Tian Tian Hainanese Chicken Rice: Revisiting a Legend (Or Something Like It)

Few things provoke more heated and lengthy conversations in Singapore than where to find the best chicken rice in the country.

Whenever the topic of where to eat one of the city-state’s national dishes comes up, everyone has a favorite. (Mine, for the record, remains a tiny stall hidden away on the fifth floor of downtown Far East Plaza — in the 20 years that I’ve been going there, it’s never failed me.)

Among the names that pop up, Tian Tian Hainanese Chicken Rice is always up there. This stall, which has been operating for years in the popular Maxwell Road Hawker Centre, is terrific, to be sure. The chicken is juicy and tender, the rice is sufficiently oily and packed with pandan, chicken fat and other flavors, and the chili sauce, zingy and divine.

Even so, it had been many years since I’d had any Tian Tian because the lines for the stall’s rice are often simply too long. So when I found out that the stall opened an outlet near my home on Singapore’s East Coast, I had to check it out …

Tian Tian has apparently been on an expansion tear since 2009, opening several restaurants across the country, each of which far eclipse the original stall in size. As you can see, its East Coast location takes up the entire first floor of a shophouse.

The chain has also been on a branding tear — just look at this big endorsement from Anthony Bourdain plastered on its door.

Normally, this would be a deterrent to me — if any hawker needs to tout its wares that much, the food’s probably not worth the calories. But it’s Tian Tian, after all. How bad could it be?

So, we walked in …

… and inspected the white and roast chickens hanging behind the counter.

And then we ordered a half chicken (Sing $14), asking for a mix of steamed and roast chicken with rice ($0.80 a plate).

The chicken was fairly tender but not as soft and juicy as I’d remembered. And despite the fact that we had a half chicken, there were far too few sliced cucumbers under our chicken. Additionally, the sauce that came with it was oddly thick, making for a corn-starchy gravy as opposed to a silky-thin sesame oil-tinged sauce that’s perfect for drizzling over your rice.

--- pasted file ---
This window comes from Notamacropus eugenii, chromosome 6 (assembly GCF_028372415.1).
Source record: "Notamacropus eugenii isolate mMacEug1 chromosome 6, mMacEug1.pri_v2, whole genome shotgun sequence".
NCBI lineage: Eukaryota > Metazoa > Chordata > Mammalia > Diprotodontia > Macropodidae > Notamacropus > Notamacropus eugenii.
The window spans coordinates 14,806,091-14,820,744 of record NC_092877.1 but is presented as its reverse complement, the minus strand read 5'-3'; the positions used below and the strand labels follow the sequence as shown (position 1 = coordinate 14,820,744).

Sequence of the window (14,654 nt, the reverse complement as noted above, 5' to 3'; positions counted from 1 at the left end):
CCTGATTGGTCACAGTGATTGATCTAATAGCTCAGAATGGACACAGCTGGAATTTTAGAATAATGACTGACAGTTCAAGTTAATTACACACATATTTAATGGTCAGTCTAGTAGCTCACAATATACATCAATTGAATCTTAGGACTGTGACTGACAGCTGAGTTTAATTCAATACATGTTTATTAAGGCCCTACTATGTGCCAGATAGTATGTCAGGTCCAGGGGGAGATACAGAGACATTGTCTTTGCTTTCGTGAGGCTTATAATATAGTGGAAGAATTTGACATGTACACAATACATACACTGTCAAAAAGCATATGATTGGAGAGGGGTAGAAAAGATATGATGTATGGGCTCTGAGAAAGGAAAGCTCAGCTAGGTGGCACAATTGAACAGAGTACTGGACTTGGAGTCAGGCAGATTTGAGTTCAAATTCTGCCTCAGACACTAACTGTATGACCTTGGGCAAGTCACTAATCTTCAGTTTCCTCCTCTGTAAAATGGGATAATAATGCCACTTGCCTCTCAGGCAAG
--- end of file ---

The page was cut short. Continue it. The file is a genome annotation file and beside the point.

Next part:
The big failing, however, was the rice.

Everyone knows that the chicken is actually the least important part of Hainanese chicken rice — what’s far more important is the rice itself and the condiments. The rice — cooked in chicken fat with grassy pandan leaves, garlic and more — should be so flavorful it can be eaten on its own. It should be firm to the bite and so slick with chicken fat or oil that you can see each grain encased in a sheen.

This Tian Tian’s rice was as mushy and flavorless as canned English peas.

The very garlicky and spicy chili sauce and accompanying minced ginger were both wonderful, however. (And if you doused enough of it on the rice, it almost made up its failings.)

The oyster sauce vegetables ($6 for a small plate) were nothing special but perfectly decent.

But the housemade barley was far too sweet — not enough barley, too much sugar.

Would we go back? Probably not. There are far too many legitimately good things to eat in Singapore without having to revisit a poor copy of an old legend.

I did, however, just read about a new chicken rice stall in Maxwell Road Hawker Centre: Ah Tai Hainanese Chicken Rice, a stall set up by a disgruntled Tian Tian employee who makes chicken rice that may just be better than the original.

Now that certainly seems worth getting in line for.

Tian Tian Hainanese Chicken Rice, 12 Jalan Pari Burong, Singapore; +65.6448.0120; http://www.tiantianchickenrice.com/

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